Issue Five – November 2019

Letter from the Founding Editor:

It doesn’t take more than a cursory glance at society these days to see we are a people who struggle to understand each other. We distrust each other’s motives and misinterpret what we tell each other in emails and text messages. We fill our days with noise, video games, smartphones and the internet, and spin in a whirlwind of technology. It seems the old-fashioned, simple skill of face to face “talking” is passé. Maybe we’re much too busy, or maybe we’re just too tired to care, but I think we pay the price for our fast-paced lives. We forget that true communication takes time.

When we decided to present Issue Five as a themed issue on Communication, it was partly to see what you, the poets, would come up with. Would you dig deep and explore the various meanings behind the word? Would you surprise us and present something we’d never even thought of? Yes and yes. In some ways, writing a poem that touches upon some aspect of communication should be easy. That’s what we poets try to do after all – communicate. But it’s not. Communication, the kind that connects two people or two communities isn’t simple. It’s a special kind of work, and that work shows in these poems.

It’s not been easy to choose poems for this issue. Our accepted poems number 25, a good deal less than our usual 30-35. But these 25 poems do what we set out to do. Create bridges. Carve paths. Explain differences. Understand past difficulties. Design ways for us to reach each other in a world that sometimes seems so closed-off and solitary.

In the end, the poems revealed an age-old truth. Communication depends upon two things: 1) someone/thing to speak/reveal (as in Rebecca Ellis’s remarkable poem, “Saturday, Past Tense” – “When I gave up needing to be right. / When I needed. / When I told you what I needed.”) and 2) someone/thing willing to listen (as in Rich Heller’s peace-infused poem “Machineless” – “in a place so quiet // you can hear the stars.”) Both take courage and a willingness to move beyond the self and into a realm that feels risky and vulnerable. Maybe that’s what communication is— daring to open those parts of ourselves to others, and accepting that same gift back with grace.

I’m thrilled by the efforts of our featured partners in this issue, Henry L. Jones and Jeff Byers. Their work takes the theme of Communication into new territory. Henry L. Jones, our featured artist, created new art for every poem. His work is fluid and vital, capturing the essence of the poem’s language in color and line, each work a new communication between image and word. I invite you to meditate on Henry’s interpretations. He sees deeply and surely into the souls of these poems.

Jeff Byers, our featured composer, created a new musical composition for 5 poems. The melodies and complicated rhythms in these pieces interact with the poems in remarkable ways, revealing surprising, intricate layers. He builds with tone and beat, the same way poets create with word and phrase. Jeff’s music dives deep into the poems, responding to each poem’s message with breathless beauty. Listen to these compositions, and you’ll see what I mean.

Abounding thanks to Nancy, Roseann, Christine, Jeni, and Shahe, the editors of Rockvale Review. Their workload is sometimes heavy but they tirelessly read poems and offer valuable feedback without complaint. RR would not be in this world without them. Sadly, we say goodbye to Jeni after this issue – a poet/editor with a keen eye and unfailing recognition of deep themes, powerful images, and important revelations. Thank you, Jeni, for being an invaluable part of Rockvale Review for 2 issues. We wish you unlimited success in your future poetry endeavors.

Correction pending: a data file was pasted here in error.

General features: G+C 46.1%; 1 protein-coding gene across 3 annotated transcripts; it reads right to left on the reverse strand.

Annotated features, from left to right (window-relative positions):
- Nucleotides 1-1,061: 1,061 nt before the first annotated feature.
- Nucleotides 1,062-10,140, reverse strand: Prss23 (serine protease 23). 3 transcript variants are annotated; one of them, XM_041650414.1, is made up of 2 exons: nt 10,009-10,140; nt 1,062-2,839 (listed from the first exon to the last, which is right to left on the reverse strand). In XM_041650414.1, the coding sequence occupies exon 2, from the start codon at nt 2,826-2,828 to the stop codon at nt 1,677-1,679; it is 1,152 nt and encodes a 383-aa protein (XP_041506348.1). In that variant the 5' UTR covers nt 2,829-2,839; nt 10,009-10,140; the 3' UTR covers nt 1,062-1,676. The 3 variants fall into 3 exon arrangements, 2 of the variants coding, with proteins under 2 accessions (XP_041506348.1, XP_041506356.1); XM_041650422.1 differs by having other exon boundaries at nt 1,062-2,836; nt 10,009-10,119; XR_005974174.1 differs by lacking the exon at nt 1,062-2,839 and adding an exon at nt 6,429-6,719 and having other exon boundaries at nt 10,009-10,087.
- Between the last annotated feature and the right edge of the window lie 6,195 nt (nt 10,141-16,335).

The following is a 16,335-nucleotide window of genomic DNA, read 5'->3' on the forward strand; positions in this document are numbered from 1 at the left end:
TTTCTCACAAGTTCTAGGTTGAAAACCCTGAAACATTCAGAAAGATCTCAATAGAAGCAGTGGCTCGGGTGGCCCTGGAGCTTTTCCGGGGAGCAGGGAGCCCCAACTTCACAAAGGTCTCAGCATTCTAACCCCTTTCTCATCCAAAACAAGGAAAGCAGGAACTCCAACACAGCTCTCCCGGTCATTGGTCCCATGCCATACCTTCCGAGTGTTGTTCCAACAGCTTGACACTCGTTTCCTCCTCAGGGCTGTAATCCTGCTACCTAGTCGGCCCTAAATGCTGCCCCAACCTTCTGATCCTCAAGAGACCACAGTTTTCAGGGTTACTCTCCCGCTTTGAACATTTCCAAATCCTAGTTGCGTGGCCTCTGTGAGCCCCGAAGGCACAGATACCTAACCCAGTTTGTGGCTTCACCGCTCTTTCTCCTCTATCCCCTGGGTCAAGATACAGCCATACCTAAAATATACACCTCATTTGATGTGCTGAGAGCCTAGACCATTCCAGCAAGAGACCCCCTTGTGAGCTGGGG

Lastly, don’t miss our Special Section in this issue. RR is publishing the winner and finalists of Rockvale Writers’ Colony’s Poetry Contest 2019 with the theme of Time. For more information on the writers’ colony, check out

Thank you for reading Issue Five, and for communicating with us through poetry. We’re grateful.

Blessings, Sandy


For the bio, photo, and letter describing the creative process of our Featured Artist, Henry L. Jones – Click HERE

For the bio, photo, and letter describing the creative process of our Featured Composer, Jeff Byers – Click HERE

The print version of Rockvale Review is available on Magcloud for $16.00. The digital version by itself is $3.40. This is an option for poets who might like to have a printed copy of their work in this issue. Rockvale Review makes no money off of the print issue. We offer this only as an alternative. Click on the red MagCloud button to purchase directly from the MagCloud site. 

Rockvale Review Issue Five

Rockvale Review: Rockvale Review Issue Five

Rockvale Review Issue Five is a collection of poetry with the theme of Communication. The issue includes the winner and finalists of the Rockvale Writers’ Colony’s poetry contest, 2019.

Find out more on MagCloud




Click on each poem title to read the poem and see a larger version of the art by Henry L. Jones. The poems chosen for a musical response are designated as such. An audio file of the original music by Jeff Byers is included with the poem and art on the poem’s page.

Special Section

Rockvale Review is happy to present the winning poems of Rockvale Writers’ Colony’s Poetry Contest, 2019.

Winner: Two Gardens – by Tania Pryputniewicz

Finalist: Learning to Swim – by Shahé Mankerian

Finalist: Self-Portrait at Thirty-Three – by Michelle Peñaloza